Republican Brian Bilbray won the special election in California's 50th Congressional District to replace Republican Rep. Randy “Duke” Cunningham, beating Democrat Francine Busby by four points. Yet just as he did in yesterday’s online filing, chief political reporter Adam Nagourney’s off-lead story on Thursday’s front page hails the result as a victory…for the Democrats.
“Narrow Victory by G.O.P. Signals Fall Problems” begins:
“The victory that Republicans squeezed out in a high-profile race to fill a Congressional vacancy here eased party anxieties Wednesday but signaled future difficulties as they confront tougher Democratic challenges in increasingly contested districts this fall.”
Nagourney again emphasized the moral victory aspect of Busby’s loss.
“Mr. Bilbray's failure to break 50 percent was striking. The Republican Party had poured workers and millions of dollars into avoiding defeat in a district where Republicans have a sizable registration advantage and where President Bush won by 10 percentage points in 2004.”
Get a load of this subhead to Nagourney’s front-page story: “Republican Short of 50% Despite a Big Effort -- Democrats Stymied.”
Of course, Bill Clinton never broke 50% in the popular vote, but that didn’t stop the media declaring he had a mandate.
With a day to reflect, Nagourney at least puts some context in to the hard-copy version of his story:
“But if the outcome was worrisome to Republicans as they battle to hold control of the House, it was also a clear disappointment for Democrats. Despite a favorable set of local circumstances -- Mr. Cunningham's guilty plea, a rift among Republicans over how to handle illegal immigration and a divided field -- Ms. Busby failed to give her party the lift it was looking for in what had been the most watched race of the year.”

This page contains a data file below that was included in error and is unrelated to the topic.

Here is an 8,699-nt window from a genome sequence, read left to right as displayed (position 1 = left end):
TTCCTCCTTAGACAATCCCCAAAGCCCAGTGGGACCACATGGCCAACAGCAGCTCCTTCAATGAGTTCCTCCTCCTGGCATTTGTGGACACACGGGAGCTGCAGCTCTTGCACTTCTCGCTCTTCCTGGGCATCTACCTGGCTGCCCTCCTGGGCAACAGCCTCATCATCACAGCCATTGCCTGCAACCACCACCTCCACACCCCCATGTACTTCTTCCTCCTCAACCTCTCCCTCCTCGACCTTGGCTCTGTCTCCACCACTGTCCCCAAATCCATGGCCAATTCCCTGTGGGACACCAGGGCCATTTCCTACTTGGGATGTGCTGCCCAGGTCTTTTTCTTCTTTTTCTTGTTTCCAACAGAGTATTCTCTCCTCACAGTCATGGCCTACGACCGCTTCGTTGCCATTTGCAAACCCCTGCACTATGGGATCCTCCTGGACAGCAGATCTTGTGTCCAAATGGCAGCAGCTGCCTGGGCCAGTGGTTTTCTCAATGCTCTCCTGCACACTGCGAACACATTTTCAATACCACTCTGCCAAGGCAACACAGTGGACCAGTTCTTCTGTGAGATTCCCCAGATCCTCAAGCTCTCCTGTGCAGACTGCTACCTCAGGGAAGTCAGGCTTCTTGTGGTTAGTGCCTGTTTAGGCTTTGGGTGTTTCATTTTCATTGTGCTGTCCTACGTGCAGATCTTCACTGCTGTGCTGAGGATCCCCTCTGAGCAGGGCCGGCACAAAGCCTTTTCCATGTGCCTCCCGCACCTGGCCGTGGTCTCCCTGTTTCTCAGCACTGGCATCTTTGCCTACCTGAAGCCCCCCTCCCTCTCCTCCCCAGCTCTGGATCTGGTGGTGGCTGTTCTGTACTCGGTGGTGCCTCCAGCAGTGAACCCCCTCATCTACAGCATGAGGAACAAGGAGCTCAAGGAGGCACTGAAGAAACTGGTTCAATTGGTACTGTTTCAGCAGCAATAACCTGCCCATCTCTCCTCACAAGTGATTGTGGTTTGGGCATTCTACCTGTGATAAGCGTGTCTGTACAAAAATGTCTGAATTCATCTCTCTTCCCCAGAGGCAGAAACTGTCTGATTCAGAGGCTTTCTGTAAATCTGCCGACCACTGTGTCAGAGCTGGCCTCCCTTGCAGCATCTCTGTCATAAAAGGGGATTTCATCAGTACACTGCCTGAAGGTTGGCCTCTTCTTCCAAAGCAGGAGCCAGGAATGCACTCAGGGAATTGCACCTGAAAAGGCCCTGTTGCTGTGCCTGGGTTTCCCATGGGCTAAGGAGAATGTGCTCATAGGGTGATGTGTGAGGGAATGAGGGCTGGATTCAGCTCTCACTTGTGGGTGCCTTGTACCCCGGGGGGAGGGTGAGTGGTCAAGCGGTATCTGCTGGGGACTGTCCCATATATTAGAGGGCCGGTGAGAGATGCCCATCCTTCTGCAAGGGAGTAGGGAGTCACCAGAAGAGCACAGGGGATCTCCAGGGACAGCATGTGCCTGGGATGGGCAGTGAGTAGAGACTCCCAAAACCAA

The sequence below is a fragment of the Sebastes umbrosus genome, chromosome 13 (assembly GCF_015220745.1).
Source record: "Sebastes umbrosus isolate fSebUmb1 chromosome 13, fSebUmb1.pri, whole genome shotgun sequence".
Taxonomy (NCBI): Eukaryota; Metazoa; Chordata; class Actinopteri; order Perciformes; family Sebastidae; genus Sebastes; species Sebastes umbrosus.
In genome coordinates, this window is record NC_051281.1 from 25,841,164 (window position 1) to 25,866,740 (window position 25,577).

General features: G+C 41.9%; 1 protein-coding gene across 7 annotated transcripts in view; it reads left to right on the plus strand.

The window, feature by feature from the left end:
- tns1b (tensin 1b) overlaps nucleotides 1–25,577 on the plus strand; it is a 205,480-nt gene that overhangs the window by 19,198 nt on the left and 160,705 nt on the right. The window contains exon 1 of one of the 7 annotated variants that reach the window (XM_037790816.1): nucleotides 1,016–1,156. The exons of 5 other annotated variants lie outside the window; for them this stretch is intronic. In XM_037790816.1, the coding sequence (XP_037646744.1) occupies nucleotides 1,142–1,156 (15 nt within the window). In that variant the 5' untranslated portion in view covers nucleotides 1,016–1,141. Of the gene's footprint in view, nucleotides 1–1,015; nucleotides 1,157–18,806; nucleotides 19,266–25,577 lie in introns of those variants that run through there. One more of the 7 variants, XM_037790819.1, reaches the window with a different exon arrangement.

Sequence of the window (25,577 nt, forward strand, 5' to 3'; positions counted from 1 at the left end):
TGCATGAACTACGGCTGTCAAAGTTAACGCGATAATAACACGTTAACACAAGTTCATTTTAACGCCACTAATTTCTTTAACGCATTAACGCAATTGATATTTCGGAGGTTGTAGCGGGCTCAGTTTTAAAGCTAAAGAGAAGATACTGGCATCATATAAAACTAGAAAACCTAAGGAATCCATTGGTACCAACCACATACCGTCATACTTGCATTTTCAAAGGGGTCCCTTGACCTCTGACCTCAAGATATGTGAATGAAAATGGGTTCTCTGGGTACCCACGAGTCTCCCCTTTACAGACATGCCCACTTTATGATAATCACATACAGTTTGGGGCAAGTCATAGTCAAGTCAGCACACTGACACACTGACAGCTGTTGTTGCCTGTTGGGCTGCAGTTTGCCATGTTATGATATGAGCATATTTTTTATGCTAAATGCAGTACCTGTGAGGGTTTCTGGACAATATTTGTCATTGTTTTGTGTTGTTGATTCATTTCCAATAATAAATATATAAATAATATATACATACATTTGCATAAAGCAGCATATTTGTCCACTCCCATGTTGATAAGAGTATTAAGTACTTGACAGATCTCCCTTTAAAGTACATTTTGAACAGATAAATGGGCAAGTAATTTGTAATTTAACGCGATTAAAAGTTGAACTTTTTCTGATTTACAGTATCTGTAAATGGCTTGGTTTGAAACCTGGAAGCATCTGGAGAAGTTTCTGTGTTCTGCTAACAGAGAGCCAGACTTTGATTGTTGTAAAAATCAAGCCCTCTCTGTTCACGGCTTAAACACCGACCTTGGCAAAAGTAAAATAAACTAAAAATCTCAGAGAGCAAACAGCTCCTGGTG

“Although she did better than when she ran in 2004 -- and in a district where registered Republicans outnumber Democrats by 44 percent to 29 percent -- her percentage of the vote was about the same as Senator John Kerry of Massachusetts received in the district in the presidential race two years ago.”
In other words, in a two-person race, it’s conceivable that Bilbray could have nearly matched Bush’s 10-point win over Kerry in 2004. Busby’s 45% is just one point more than Kerry’s share of the vote in 2004. If these count as headline-making “problems” for the G.O.P, the party is probably willing to accept them.
The Times finally mentions (without actually using Busby’s devastating quote):
“Analysts said Mr. Bilbray was also helped by a tough anti-immigrant message that resonated here on the Mexican border, all the more so after Ms. Busby was quoted in the final hours of the race as apparently countenancing the support of her campaign by illegal immigrants.”
What Busby told a group of mostly Hispanic senior citizens the week before the election was a bit more stark than Nagourney's summary: “You don't need papers for voting.”
Nagourney does eventually let the GOP have a say:
“Republicans called the outcome a much-needed success during a difficult stretch. They noted that Mr. Bilbray won despite Democratic efforts to make corruption a central issue and also a sour environment for Mr. Bush, Congress and Republicans.”
For more examples of New York Times bias, visit TimesWatch.